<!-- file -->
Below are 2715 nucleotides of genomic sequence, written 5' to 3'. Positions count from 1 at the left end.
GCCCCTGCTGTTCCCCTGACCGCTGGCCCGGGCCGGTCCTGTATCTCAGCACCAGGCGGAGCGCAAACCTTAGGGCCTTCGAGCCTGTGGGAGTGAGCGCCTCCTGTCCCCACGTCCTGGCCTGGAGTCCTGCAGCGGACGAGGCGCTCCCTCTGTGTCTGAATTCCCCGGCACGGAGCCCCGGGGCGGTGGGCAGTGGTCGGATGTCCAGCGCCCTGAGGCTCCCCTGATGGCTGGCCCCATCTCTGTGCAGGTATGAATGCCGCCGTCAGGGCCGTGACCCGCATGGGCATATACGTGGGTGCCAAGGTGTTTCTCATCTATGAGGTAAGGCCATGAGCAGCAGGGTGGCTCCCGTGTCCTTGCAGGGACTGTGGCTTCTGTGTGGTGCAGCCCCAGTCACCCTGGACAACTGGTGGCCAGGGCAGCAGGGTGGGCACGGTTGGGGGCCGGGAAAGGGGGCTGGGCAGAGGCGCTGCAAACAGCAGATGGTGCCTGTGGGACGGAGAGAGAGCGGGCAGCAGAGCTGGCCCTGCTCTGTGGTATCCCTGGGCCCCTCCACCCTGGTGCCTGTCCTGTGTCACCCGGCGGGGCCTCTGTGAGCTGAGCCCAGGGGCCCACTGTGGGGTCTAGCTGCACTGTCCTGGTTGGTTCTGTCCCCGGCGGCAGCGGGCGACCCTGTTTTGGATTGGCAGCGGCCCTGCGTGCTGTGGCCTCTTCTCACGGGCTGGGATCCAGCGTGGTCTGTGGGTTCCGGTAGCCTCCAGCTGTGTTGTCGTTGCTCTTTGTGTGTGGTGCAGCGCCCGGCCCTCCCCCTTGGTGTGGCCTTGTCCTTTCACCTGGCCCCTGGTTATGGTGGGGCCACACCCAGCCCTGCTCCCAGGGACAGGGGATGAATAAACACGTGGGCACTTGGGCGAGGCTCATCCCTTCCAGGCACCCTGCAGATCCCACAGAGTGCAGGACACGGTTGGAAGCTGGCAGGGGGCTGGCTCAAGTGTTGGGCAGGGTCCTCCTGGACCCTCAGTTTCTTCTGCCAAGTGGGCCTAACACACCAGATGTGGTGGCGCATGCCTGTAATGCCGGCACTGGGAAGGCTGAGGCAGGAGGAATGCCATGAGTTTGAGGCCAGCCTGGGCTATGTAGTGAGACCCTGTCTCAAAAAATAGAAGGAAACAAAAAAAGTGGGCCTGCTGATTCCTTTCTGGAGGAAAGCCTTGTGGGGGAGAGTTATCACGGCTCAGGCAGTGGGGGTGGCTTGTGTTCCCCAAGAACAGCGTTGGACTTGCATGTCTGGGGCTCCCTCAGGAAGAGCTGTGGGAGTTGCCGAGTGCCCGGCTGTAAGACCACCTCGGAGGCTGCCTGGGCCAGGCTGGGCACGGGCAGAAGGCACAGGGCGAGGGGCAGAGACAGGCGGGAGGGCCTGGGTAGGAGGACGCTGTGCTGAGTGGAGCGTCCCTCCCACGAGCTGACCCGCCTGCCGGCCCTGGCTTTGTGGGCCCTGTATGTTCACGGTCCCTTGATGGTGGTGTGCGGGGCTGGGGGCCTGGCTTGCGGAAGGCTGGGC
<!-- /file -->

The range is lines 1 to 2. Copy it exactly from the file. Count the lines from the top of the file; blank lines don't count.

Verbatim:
Below are 2715 nucleotides of genomic sequence, written 5' to 3'. Positions count from 1 at the left end.
GCCCCTGCTGTTCCCCTGACCGCTGGCCCGGGCCGGTCCTGTATCTCAGCACCAGGCGGAGCGCAAACCTTAGGGCCTTCGAGCCTGTGGGAGTGAGCGCCTCCTGTCCCCACGTCCTGGCCTGGAGTCCTGCAGCGGACGAGGCGCTCCCTCTGTGTCTGAATTCCCCGGCACGGAGCCCCGGGGCGGTGGGCAGTGGTCGGATGTCCAGCGCCCTGAGGCTCCCCTGATGGCTGGCCCCATCTCTGTGCAGGTATGAATGCCGCCGTCAGGGCCGTGACCCGCATGGGCATATACGTGGGTGCCAAGGTGTTTCTCATCTATGAGGTAAGGCCATGAGCAGCAGGGTGGCTCCCGTGTCCTTGCAGGGACTGTGGCTTCTGTGTGGTGCAGCCCCAGTCACCCTGGACAACTGGTGGCCAGGGCAGCAGGGTGGGCACGGTTGGGGGCCGGGAAAGGGGGCTGGGCAGAGGCGCTGCAAACAGCAGATGGTGCCTGTGGGACGGAGAGAGAGCGGGCAGCAGAGCTGGCCCTGCTCTGTGGTATCCCTGGGCCCCTCCACCCTGGTGCCTGTCCTGTGTCACCCGGCGGGGCCTCTGTGAGCTGAGCCCAGGGGCCCACTGTGGGGTCTAGCTGCACTGTCCTGGTTGGTTCTGTCCCCGGCGGCAGCGGGCGACCCTGTTTTGGATTGGCAGCGGCCCTGCGTGCTGTGGCCTCTTCTCACGGGCTGGGATCCAGCGTGGTCTGTGGGTTCCGGTAGCCTCCAGCTGTGTTGTCGTTGCTCTTTGTGTGTGGTGCAGCGCCCGGCCCTCCCCCTTGGTGTGGCCTTGTCCTTTCACCTGGCCCCTGGTTATGGTGGGGCCACACCCAGCCCTGCTCCCAGGGACAGGGGATGAATAAACACGTGGGCACTTGGGCGAGGCTCATCCCTTCCAGGCACCCTGCAGATCCCACAGAGTGCAGGACACGGTTGGAAGCTGGCAGGGGGCTGGCTCAAGTGTTGGGCAGGGTCCTCCTGGACCCTCAGTTTCTTCTGCCAAGTGGGCCTAACACACCAGATGTGGTGGCGCATGCCTGTAATGCCGGCACTGGGAAGGCTGAGGCAGGAGGAATGCCATGAGTTTGAGGCCAGCCTGGGCTATGTAGTGAGACCCTGTCTCAAAAAATAGAAGGAAACAAAAAAAGTGGGCCTGCTGATTCCTTTCTGGAGGAAAGCCTTGTGGGGGAGAGTTATCACGGCTCAGGCAGTGGGGGTGGCTTGTGTTCCCCAAGAACAGCGTTGGACTTGCATGTCTGGGGCTCCCTCAGGAAGAGCTGTGGGAGTTGCCGAGTGCCCGGCTGTAAGACCACCTCGGAGGCTGCCTGGGCCAGGCTGGGCACGGGCAGAAGGCACAGGGCGAGGGGCAGAGACAGGCGGGAGGGCCTGGGTAGGAGGACGCTGTGCTGAGTGGAGCGTCCCTCCCACGAGCTGACCCGCCTGCCGGCCCTGGCTTTGTGGGCCCTGTATGTTCACGGTCCCTTGATGGTGGTGTGCGGGGCTGGGGGCCTGGCTTGCGGAAGGCTGGGC